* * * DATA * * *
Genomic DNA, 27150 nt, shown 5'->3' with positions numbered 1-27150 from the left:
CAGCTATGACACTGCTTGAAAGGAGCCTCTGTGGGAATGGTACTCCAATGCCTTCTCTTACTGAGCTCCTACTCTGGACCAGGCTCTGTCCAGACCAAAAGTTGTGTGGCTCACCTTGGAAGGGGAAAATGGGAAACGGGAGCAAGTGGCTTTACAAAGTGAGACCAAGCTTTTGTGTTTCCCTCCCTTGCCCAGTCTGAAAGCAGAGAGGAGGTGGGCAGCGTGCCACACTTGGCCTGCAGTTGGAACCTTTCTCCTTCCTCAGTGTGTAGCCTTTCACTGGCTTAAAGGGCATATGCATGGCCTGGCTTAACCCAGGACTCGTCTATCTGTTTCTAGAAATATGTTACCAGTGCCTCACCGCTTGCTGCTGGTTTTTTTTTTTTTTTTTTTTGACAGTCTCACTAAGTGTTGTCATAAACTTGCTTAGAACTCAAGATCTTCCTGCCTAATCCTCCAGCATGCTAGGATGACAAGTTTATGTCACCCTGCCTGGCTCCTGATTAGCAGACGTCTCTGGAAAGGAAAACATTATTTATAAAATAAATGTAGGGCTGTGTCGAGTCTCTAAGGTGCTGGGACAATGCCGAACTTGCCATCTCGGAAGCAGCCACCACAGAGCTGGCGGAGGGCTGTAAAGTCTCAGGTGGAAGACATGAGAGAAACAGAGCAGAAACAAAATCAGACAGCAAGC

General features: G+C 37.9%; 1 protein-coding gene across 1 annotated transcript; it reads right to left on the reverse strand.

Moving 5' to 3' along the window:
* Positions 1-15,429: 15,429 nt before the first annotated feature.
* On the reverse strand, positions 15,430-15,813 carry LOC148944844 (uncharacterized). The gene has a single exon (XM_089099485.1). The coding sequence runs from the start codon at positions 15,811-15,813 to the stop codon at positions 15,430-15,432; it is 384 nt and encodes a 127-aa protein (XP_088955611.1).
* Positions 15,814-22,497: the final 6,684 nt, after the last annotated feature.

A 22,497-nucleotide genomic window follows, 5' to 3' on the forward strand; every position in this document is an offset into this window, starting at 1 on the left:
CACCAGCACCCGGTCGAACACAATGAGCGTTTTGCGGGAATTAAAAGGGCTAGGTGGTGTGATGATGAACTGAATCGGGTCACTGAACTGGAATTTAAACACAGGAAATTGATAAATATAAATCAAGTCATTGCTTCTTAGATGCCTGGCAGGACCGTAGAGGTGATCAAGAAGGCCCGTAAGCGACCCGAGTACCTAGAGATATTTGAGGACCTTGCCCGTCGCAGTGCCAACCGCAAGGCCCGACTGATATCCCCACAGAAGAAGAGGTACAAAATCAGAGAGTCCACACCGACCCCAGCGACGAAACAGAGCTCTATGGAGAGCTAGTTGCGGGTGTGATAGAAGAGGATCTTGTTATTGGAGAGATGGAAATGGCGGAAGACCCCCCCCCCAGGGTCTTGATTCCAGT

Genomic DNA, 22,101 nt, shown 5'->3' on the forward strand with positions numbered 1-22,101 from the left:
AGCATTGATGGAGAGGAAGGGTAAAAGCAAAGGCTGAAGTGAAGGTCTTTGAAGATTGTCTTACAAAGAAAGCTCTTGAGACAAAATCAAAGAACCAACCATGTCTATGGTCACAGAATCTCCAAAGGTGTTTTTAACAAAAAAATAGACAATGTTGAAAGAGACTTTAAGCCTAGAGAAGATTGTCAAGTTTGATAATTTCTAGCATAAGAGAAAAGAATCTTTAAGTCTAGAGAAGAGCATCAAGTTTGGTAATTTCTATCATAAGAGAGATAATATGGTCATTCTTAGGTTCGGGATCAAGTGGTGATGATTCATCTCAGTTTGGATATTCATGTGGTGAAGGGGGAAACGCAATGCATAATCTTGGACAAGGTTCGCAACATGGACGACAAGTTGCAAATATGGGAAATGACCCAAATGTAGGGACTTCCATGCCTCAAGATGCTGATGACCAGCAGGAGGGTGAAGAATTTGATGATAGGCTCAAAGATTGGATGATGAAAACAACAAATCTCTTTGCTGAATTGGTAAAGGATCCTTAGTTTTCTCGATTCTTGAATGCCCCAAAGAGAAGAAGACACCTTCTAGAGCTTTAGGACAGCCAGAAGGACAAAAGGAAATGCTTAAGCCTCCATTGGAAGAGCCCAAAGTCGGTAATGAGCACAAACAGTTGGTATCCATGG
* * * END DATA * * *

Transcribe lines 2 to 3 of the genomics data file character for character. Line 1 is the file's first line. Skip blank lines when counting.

CAGCTATGACACTGCTTGAAAGGAGCCTCTGTGGGAATGGTACTCCAATGCCTTCTCTTACTGAGCTCCTACTCTGGACCAGGCTCTGTCCAGACCAAAAGTTGTGTGGCTCACCTTGGAAGGGGAAAATGGGAAACGGGAGCAAGTGGCTTTACAAAGTGAGACCAAGCTTTTGTGTTTCCCTCCCTTGCCCAGTCTGAAAGCAGAGAGGAGGTGGGCAGCGTGCCACACTTGGCCTGCAGTTGGAACCTTTCTCCTTCCTCAGTGTGTAGCCTTTCACTGGCTTAAAGGGCATATGCATGGCCTGGCTTAACCCAGGACTCGTCTATCTGTTTCTAGAAATATGTTACCAGTGCCTCACCGCTTGCTGCTGGTTTTTTTTTTTTTTTTTTTTGACAGTCTCACTAAGTGTTGTCATAAACTTGCTTAGAACTCAAGATCTTCCTGCCTAATCCTCCAGCATGCTAGGATGACAAGTTTATGTCACCCTGCCTGGCTCCTGATTAGCAGACGTCTCTGGAAAGGAAAACATTATTTATAAAATAAATGTAGGGCTGTGTCGAGTCTCTAAGGTGCTGGGACAATGCCGAACTTGCCATCTCGGAAGCAGCCACCACAGAGCTGGCGGAGGGCTGTAAAGTCTCAGGTGGAAGACATGAGAGAAACAGAGCAGAAACAAAATCAGACAGCAAGC

General features: G+C 37.9%; 1 protein-coding gene across 1 annotated transcript; it reads right to left on the reverse strand.